STATE OF MINNESOTA
IN SUPREME COURT
|Supreme Court||Per Curiam|
|Filed: January 9, 1997 |
Office of Appellate Courts
O P I N I O N
At the direction of a panel of the Lawyers Professional Responsibility Board, the Director of the Office of Professional Responsibility filed a petition and supplemental petition for disciplinary action against respondent Dennis E. Szymialis. The petitions related to Szymialis' conduct with respect to three of his clients, and also contained allegations relating to Szymialis' failure to cooperate with disciplinary authorities.
The Director presented numerous allegations of professional misconduct against Szymialis, including claims that he used oral or inadequate fee agreements, charged an unreasonable fee and failed to refund an unearned advance fee, failed to use proper accounting records and procedures, made misrepresentations to a client, represented a client using means with no substantial purpose other than to burden a third person, filed a conciliation court action against a client while continuing to represent the client, failed to communicate adequately with clients, failed to release a client file, incompetently represented a client, and failed to cooperate with the Director's requests for information during the disciplinary investigation. The Director alleged that Szymialis' conduct violated Minnesota Rules of Professional Conduct 1.1, 1.4, 1.5(a) and (c), 1.7, 1.15(b), 1.16(d), 3.1, 3.4(c), 8.1(a)(3), and 8.4(d); Lawyers Professional Responsibility Board Opinions 9, 11, 13, and 15; and Rule 25, Rules on Lawyers Professional Responsibility (RLPR).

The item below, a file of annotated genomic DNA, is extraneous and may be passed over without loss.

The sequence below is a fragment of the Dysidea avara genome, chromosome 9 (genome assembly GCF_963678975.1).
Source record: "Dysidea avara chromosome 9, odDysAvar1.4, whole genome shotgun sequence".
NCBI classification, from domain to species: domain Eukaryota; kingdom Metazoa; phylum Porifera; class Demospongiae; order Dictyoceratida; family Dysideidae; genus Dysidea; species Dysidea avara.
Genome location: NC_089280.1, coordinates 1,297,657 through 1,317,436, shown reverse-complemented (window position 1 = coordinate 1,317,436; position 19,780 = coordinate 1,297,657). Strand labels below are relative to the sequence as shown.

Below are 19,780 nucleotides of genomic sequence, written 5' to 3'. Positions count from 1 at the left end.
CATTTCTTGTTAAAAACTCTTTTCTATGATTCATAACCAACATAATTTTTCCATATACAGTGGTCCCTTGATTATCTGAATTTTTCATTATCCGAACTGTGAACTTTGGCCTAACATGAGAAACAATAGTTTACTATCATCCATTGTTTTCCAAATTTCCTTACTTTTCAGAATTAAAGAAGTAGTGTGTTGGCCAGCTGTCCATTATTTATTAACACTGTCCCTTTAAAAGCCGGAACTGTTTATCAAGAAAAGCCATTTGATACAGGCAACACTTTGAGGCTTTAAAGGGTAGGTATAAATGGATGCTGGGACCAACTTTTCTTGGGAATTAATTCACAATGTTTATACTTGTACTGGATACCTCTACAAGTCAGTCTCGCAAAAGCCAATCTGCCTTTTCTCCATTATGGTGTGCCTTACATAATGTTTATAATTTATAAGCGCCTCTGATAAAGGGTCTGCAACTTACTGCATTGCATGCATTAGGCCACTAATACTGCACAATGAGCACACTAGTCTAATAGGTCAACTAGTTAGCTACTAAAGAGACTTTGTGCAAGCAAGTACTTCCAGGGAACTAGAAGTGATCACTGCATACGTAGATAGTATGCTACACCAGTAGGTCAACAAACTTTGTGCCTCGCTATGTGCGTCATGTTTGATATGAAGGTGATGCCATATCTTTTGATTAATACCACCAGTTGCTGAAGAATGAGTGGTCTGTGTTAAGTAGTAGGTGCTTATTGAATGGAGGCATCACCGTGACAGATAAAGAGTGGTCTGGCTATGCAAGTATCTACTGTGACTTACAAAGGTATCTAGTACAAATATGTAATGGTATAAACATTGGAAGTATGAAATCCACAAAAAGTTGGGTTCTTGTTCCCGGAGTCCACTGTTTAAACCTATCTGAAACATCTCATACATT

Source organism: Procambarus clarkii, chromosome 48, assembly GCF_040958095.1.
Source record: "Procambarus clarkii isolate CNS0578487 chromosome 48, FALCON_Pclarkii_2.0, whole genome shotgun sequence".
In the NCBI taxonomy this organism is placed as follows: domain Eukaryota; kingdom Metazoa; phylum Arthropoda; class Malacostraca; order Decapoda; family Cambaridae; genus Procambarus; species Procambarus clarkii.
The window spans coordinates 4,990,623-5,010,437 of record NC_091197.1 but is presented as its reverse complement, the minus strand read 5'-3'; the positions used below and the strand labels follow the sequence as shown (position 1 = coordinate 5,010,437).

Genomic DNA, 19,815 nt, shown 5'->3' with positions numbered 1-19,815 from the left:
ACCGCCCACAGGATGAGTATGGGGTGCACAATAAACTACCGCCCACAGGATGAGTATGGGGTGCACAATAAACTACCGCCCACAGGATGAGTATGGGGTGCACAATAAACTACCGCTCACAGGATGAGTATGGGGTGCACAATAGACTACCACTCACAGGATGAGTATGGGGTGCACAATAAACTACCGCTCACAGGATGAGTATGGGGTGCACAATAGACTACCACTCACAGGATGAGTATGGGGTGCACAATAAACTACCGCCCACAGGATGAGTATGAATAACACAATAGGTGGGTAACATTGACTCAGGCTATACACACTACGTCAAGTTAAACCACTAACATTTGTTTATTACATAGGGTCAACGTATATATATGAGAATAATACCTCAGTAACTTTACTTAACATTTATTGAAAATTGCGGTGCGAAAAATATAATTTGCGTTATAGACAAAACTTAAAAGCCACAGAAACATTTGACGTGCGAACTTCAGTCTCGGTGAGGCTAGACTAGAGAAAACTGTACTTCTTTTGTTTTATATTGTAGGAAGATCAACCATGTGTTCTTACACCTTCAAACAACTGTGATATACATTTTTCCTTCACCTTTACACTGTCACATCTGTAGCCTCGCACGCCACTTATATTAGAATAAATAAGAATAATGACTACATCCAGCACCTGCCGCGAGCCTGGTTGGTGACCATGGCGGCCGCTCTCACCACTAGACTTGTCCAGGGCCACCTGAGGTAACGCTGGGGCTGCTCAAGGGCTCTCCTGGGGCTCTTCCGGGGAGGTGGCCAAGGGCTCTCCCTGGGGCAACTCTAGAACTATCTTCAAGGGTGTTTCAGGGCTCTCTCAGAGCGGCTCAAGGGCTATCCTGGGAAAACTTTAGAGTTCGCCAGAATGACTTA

Szymialis answered the petition, but failed to answer the supplemental petition or the Director's request for admissions. The referee appointed by this court to hear the matter granted the Director's motions for orders deeming the allegations in the supplemental petition and the matters in the request for admissions admitted under Rule 13(b), RLPR and Minn. R. Civ. P. 36.01. After a hearing, the referee determined that Szymialis' misconduct had occurred as alleged by the Director. Neither the Director nor Szymialis ordered a transcript within ten days of the filing of the referee's findings of fact, conclusions and recommendation, and thus the findings and conclusions are conclusive under Rule 14(e), RLPR. This court set the matter on for hearing solely to determine the appropriate disciplinary sanction for Szymialis' misconduct. The Director recommended that Szymialis be indefinitely suspended from the practice of law without the right to apply for reinstatement for two years. We agree with the recommendations of the Director and the referee and conclude that indefinite suspension with no leave to apply for reinstatement for two years is warranted.